Too much information means all the while people are collecting more feeds, news, updates and e-letters, the more they ignore, scan and bounce. But legitimate sources of information get qualified hits. Their real estate get the right eyeballs. I liken my video proliferation campaign to flyering telephone poles. It’s throwing fistfulls of pea gravel, hoping you hit something significant. In the meantime, you’ve made a gritty mess and annoyed unintentional targets. What always drove traffic to our sketch show was word-of-mouth, friends-of-friends and being recommended as pick-of-the-week in local weeklies.

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Is “The Wire” a Visual Novel?

I got a comment on my post about the future of publishing from my classmate Brian that when someone asked Jeff Baker, the book editor of The Oregonian what was the best book he’d read in the last ten years, he said HBO’s “The Wire.”

So I did a little bit of research on the show. Created by David Simon, a former Baltimore Sun journalist on the police beat and author of Homicide: A Year on the Killing Streets and The Corner: A Year in the Life of an Inner-City Neighborhood with Ed Burns, a Baltimore policeman-turned-teacher.

The University of Georgia Peabody Board awarded “The Wire,” calling it “one of the most intense and complex narratives television viewers have seen.” Then I was listening to NPR and heard the tail end of an interview with George Pelecanos, an author of crime fiction, who was nominated for the Writers Guild of America Award award for Best Dramatic Series for his work on “The Wire.” Apparently, he is just one of many writers, directors and producers responsible for the flavor of the show. He’d just released The Turnaround, but Terry Gross was hammering him about writing for television and how President Bill Clinton had been seen exiting Air Force One with a copy of one of his books under his arm, and now Barack Obama is a big “Wire” fan and kind-of mad at him for killing off his favorite character.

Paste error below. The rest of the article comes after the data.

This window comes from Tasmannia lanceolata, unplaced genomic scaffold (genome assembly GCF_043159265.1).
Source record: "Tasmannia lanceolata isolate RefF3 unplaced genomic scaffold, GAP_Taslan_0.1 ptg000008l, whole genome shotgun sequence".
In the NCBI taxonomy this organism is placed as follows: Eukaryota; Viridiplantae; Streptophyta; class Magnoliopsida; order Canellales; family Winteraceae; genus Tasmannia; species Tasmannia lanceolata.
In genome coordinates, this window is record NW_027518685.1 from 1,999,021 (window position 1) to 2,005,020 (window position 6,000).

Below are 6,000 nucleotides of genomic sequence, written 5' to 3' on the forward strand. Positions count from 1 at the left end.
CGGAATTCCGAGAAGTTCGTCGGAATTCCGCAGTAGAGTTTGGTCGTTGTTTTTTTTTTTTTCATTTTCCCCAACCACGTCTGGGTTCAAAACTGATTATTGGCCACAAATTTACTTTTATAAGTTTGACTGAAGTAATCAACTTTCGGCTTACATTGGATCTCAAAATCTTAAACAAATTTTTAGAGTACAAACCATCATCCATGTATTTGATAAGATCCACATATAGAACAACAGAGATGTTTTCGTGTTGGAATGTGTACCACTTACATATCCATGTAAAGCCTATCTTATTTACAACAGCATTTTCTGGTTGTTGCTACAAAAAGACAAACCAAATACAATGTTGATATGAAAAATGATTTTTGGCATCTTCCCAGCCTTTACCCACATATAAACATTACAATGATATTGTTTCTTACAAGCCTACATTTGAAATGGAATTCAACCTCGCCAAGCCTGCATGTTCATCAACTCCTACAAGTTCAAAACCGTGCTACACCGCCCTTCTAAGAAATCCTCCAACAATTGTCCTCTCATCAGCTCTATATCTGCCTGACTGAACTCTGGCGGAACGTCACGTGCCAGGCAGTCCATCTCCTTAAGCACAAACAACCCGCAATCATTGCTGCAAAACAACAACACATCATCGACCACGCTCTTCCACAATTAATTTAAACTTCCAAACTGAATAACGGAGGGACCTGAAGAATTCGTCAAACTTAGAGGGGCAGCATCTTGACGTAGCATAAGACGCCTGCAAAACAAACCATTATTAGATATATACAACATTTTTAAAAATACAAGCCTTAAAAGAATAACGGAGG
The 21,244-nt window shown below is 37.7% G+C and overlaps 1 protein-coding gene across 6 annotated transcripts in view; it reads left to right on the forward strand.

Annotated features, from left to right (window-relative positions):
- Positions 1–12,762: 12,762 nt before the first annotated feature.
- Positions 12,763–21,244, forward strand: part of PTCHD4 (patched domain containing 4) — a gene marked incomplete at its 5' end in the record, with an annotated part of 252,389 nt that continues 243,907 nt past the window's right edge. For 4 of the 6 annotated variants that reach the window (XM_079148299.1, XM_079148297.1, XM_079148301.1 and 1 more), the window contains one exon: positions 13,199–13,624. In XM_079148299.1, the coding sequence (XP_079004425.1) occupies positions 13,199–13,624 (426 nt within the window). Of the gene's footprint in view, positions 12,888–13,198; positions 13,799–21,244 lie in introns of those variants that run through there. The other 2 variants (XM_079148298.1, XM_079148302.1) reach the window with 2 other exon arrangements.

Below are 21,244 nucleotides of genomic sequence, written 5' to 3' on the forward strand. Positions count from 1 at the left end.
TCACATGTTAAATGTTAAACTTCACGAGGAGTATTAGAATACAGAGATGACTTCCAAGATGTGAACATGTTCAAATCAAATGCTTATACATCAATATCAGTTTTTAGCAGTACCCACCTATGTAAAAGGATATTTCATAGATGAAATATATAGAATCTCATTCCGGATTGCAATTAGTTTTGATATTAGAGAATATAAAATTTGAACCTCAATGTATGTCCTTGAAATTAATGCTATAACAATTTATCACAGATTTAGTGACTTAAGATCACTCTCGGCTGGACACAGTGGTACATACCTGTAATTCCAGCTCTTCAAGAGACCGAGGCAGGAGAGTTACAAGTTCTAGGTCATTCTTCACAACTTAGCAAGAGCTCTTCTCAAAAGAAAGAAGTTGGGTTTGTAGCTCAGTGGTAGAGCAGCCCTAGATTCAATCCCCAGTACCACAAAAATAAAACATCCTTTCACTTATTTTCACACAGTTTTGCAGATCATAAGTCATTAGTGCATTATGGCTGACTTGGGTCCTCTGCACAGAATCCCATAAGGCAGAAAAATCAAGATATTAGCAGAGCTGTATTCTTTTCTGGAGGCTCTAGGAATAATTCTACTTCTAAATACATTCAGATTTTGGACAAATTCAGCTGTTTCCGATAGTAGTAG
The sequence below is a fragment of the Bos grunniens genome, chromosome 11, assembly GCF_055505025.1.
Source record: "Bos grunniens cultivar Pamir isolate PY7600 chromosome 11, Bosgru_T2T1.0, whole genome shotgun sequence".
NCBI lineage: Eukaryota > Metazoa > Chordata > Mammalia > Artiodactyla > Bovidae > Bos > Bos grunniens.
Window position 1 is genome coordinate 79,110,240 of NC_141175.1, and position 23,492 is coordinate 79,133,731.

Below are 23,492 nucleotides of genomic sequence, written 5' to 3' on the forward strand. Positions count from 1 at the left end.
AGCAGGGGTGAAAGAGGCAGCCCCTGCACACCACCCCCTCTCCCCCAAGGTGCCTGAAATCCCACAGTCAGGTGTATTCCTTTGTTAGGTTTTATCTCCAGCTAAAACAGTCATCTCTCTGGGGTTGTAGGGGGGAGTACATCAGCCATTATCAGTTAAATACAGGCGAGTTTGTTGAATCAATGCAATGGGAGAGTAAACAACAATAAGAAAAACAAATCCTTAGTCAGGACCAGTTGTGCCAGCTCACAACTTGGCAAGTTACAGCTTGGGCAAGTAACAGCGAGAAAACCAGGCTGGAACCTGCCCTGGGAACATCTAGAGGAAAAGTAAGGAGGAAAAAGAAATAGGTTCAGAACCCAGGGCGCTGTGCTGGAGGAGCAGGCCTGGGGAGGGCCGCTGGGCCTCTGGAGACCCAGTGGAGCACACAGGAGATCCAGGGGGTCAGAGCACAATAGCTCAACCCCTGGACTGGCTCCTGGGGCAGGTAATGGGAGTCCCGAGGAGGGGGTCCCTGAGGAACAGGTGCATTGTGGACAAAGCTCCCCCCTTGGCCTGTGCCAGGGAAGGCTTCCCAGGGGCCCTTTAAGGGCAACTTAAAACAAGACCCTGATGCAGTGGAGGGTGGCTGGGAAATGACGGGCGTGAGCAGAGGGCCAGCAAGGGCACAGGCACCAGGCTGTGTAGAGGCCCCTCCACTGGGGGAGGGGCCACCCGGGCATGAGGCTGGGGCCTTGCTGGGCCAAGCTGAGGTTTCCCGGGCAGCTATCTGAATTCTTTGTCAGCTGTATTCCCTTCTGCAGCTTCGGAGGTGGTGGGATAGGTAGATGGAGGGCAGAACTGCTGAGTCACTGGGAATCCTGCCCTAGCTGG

Pelecanos had some interesting things to say about the shortcuts allowed in television writing. If a character gets up out of his chair, walks to the door and out to the street, you don’t have to write that part. You just write [EXTERIOR, DAY]. It was a sort-of metaconversation on writing. I’m a sucker for that stuff.

Many important events occur off-camera and there is no artificial exposition in the form of voice-over or flashbacks. Thus, the viewer needs to follow every conversation closely in order to understand who’s who and what’s going on. Each season consists of 10-13 full-hour episodes, which form a single narrative. Simon chose this structure with an eye towards long story arcs that draw a viewer in and then result in a more satisfying payoff. Simon uses the metaphor of a visual novel in several interviews, describing each episode as a chapter, and has also commented that this allows a fuller exploration of the show’s themes in time not spent on plot development.

So just how thought-provoking, political and gripping could this television serial be? It’s kind-of hard to stop watching and write. In fact, there’s scarcely a moment over the last two weeks that I haven’t at least been listening to the stories unfold while I’m writing papers and blogs, researching and designing for classes. It’s like a page-turner novel you can’t put down, but which can be absorbed somewhat passively. I say somewhat because the rewards are absent if some degree of concentration isn’t exercised to follow and anticipate the story.